It's still summertime and, in Redondo Beach, CA, we are having one of the best summers I can remember. We very typically have a marine layer of fog that covers our beaches for most of the day until it finally burns off after the relentless sun does it's job better than the Pacific is doing it's job of sending the fog our way. But not this summer. It has been sunny, sunny, sunny! And, on top of all that sun, we have been blessed with a consistently cool ocean breeze, which has made things warm but not hot. To further make this a great Southern California summer, our nights have been warm also. I have hardly had to do the "layer off" routine and then, in the evening, put a layer (sweatshirt) back on. Paradise!
So, big deal you may be saying. What's with all the talk of summer? Let's get to the pizza. We will. But I'm on a roll here. I've been having a ball making some fresh pizzas and enjoying sitting around outside and gobbling them up lately. On a few long Saturday afternoons I've been taking advantage of the beautiful weather and making some delicious pizza pies with the wonderful ingredients that are readily available at so many good grocery stores.
Now, with this pizza, I wanted to focus on the final touch - the drizzle -- which is a delicious balsamic vinegar that a friend gave to me from a shop up in the Central Coast of California Wine Country. The pizza I made was delicious in and of itself, don't get me wrong. I used some Bel Gioioso Burrata, fresh sliced tomatoes, sliced red onions, a little sausage, and chopped fresh basil leaves in a base of Peter's herb oil. But, the kicker was how
the balsamic woke this ensemble up and brought all their brightened flavors to the summer party that this pizza crust was having. It was a bash! Can I get away with calling it a Balsamic Bash?
Thinking back about this, another interesting idea would have been to use a little cold buratta at the end, with balsamic drizzled on it to top of the hot pizza. I'm wondering how I may play with that idea, using minimal cheese prior to baking and adding it on cold, after the pizza comes out of the oven, allowing it to melt a little into the pizza from the residual heat, but also remaining somewhat cool! I'm just throwing it out there because, lately, I've become really intrigued by the combination of warm and cool ingredients on my pizzas.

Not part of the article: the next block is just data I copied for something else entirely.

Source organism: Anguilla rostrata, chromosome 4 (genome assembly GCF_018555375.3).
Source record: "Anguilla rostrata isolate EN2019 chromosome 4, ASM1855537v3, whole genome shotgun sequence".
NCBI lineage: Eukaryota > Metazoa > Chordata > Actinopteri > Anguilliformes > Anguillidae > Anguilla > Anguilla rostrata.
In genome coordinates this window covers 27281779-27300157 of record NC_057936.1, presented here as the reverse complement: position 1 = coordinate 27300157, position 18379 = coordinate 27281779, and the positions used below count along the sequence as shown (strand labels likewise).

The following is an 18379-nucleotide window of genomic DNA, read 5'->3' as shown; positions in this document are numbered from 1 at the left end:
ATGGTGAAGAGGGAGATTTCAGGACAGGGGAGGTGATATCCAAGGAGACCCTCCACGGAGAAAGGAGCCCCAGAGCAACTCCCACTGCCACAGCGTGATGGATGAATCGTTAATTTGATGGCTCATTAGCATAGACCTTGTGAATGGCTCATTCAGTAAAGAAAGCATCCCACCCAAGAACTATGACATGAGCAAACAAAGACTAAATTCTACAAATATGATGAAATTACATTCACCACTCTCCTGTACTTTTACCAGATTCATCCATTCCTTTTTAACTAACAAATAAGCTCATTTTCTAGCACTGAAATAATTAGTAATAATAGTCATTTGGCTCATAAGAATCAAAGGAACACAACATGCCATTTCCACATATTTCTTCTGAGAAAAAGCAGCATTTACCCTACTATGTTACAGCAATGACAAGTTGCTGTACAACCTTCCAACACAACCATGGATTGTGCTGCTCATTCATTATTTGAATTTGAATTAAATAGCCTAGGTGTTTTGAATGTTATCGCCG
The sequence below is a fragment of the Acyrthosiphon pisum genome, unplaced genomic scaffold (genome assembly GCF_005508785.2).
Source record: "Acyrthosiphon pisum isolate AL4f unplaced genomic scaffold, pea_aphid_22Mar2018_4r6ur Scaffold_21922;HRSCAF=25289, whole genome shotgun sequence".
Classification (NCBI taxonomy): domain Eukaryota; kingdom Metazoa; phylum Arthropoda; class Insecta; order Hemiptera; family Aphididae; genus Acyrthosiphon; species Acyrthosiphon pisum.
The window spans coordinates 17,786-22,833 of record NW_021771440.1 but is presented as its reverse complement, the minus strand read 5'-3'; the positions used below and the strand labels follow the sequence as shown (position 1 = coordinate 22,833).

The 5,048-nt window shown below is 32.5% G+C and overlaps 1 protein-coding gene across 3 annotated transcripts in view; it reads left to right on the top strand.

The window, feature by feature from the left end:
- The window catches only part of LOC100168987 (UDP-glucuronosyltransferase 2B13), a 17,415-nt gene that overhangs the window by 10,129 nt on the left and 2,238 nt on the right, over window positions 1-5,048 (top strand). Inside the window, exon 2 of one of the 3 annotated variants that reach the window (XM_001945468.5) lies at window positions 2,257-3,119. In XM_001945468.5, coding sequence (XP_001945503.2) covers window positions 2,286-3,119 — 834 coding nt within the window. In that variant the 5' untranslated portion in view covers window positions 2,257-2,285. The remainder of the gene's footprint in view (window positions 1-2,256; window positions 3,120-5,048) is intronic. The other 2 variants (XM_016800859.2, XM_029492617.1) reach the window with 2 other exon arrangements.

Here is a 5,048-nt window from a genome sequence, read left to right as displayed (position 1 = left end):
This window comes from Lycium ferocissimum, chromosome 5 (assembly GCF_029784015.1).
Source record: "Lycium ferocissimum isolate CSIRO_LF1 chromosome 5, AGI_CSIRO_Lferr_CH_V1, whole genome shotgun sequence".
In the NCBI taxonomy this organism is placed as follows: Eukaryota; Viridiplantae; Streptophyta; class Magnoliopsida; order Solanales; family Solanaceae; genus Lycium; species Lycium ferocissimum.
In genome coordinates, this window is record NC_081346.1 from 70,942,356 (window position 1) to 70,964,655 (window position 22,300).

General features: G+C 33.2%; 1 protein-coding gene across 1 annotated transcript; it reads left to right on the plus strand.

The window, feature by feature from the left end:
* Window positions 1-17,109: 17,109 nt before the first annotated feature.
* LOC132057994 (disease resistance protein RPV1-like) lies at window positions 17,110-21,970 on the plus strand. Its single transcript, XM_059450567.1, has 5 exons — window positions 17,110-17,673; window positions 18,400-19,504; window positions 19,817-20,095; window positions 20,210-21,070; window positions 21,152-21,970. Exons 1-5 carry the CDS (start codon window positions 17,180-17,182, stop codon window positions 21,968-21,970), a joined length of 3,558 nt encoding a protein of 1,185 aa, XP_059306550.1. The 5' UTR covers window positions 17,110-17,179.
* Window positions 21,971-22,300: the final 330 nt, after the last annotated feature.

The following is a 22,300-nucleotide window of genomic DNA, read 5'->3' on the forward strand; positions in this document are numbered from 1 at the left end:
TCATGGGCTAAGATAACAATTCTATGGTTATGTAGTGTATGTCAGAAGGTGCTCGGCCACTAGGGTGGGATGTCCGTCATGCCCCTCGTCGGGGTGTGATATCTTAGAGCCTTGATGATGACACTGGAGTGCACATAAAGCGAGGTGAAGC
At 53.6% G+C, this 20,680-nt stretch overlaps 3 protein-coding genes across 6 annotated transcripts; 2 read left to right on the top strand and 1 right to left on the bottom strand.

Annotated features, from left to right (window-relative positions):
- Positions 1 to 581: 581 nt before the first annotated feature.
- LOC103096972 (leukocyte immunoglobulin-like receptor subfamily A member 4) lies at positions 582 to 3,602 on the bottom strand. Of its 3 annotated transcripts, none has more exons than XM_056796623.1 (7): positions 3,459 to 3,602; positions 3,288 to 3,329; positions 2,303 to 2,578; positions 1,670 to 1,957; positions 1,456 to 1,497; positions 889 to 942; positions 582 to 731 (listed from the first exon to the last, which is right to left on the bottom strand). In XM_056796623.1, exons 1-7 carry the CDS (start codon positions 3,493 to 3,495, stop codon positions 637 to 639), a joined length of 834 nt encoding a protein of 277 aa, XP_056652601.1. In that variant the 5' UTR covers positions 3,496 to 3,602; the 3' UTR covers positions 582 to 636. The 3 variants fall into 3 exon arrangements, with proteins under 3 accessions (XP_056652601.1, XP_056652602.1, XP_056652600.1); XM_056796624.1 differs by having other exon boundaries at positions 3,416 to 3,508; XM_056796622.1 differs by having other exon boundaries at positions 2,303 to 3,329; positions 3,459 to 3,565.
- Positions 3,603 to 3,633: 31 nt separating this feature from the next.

As always, enjoy this recipe if you choose to follow it. But, I'd rather know that it sparked an idea of your own for an even better pizza.
Pizza Balsamico - AKA "The Balsamic Bash Pizza"
Peter's Classic Pizza Dough
Peter's Herb Oil (for marinading and drizzling -- see the Instructional archives for this recipe as well as the dough recipe)
Marinated Sliced Tomatoes in Peter's Herb Oil
Bel Gioioso Burrata Cheese (or any favorite burrata)
Pre-cooked Pork Sausage (or, any kind of sausage you like)
Sliced Red Onions
Chopped Fresh Basil Leaves
A good quality Balsamic Vinegar
--Preheat your oven to the highest setting for about 1 hour prior to baking (in order to make sure you get your pizza stone heated up to temperature).
--Shape your dough.
--Lay out your tomatoes on the dough (these will become a base, and act as your sauce. They will hold their shape and sort of steam under the cheese and toppings).
--Break up chunks of the burrata and lay them across pizza (burrate is a combination of fresh mozzarella and a creamy mascarpone-like filling, so you could actually make your own)
--Add bits of cooked sausage and top it all with the sliced red onions.
--Into the oven…
--Add chopped basil for garnish and another fresh aromatic flavor to top the cooked pizza . The basil will wilt into the hot cheese.
--Cut your pizza and eat - but, only after drizzling your balsamic vinegar onto the pizza, or your individual slices. (if the balsamic is very runny, you can cook it down to a syrup consistency in advance and let it cool).
--Add salt and pepper to taste, and hot pepper flakes if you are so inclined.
Let us know how much better your version is than mine.
As usual, here is a Gallery with some more photos. I hope you enjoy them.